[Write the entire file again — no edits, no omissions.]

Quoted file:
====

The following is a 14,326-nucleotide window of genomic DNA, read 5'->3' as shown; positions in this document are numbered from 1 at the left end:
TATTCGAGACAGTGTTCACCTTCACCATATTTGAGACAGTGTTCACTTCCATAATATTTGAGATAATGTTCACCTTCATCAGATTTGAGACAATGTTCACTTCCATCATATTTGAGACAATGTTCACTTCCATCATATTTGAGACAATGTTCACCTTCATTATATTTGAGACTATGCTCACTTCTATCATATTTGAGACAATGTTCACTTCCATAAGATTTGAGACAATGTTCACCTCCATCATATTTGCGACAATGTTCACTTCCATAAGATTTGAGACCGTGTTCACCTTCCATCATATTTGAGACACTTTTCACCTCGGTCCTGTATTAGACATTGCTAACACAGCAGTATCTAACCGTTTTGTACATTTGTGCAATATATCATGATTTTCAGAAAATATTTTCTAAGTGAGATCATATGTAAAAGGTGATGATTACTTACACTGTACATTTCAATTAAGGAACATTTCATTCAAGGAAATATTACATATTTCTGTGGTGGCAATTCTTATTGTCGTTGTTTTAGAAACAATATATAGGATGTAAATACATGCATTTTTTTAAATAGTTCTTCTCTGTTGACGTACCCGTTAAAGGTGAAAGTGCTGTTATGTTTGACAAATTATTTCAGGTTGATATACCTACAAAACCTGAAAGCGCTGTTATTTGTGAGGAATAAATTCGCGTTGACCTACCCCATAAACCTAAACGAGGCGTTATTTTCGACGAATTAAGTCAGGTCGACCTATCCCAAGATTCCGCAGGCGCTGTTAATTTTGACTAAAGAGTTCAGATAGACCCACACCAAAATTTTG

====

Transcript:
The following is a 14,326-nucleotide window of genomic DNA, read 5'->3' as shown; positions in this document are numbered from 1 at the left end:
TATTCGAGACAGTGTTCACCTTCACCATATTTGAGACAGTGTTCACTTCCATAATATTTGAGATAATGTTCACCTTCATCAGATTTGAGACAATGTTCACTTCCATCATATTTGAGACAATGTTCACTTCCATCATATTTGAGACAATGTTCACCTTCATTATATTTGAGACTATGCTCACTTCTATCATATTTGAGACAATGTTCACTTCCATAAGATTTGAGACAATGTTCACCTCCATCATATTTGCGACAATGTTCACTTCCATAAGATTTGAGACCGTGTTCACCTTCCATCATATTTGAGACACTTTTCACCTCGGTCCTGTATTAGACATTGCTAACACAGCAGTATCTAACCGTTTTGTACATTTGTGCAATATATCATGATTTTCAGAAAATATTTTCTAAGTGAGATCATATGTAAAAGGTGATGATTACTTACACTGTACATTTCAATTAAGGAACATTTCATTCAAGGAAATATTACATATTTCTGTGGTGGCAATTCTTATTGTCGTTGTTTTAGAAACAATATATAGGATGTAAATACATGCATTTTTTTAAATAGTTCTTCTCTGTTGACGTACCCGTTAAAGGTGAAAGTGCTGTTATGTTTGACAAATTATTTCAGGTTGATATACCTACAAAACCTGAAAGCGCTGTTATTTGTGAGGAATAAATTCGCGTTGACCTACCCCATAAACCTAAACGAGGCGTTATTTTCGACGAATTAAGTCAGGTCGACCTATCCCAAGATTCCGCAGGCGCTGTTAATTTTGACTAAAGAGTTCAGATAGACCCACACCAAAATTTTG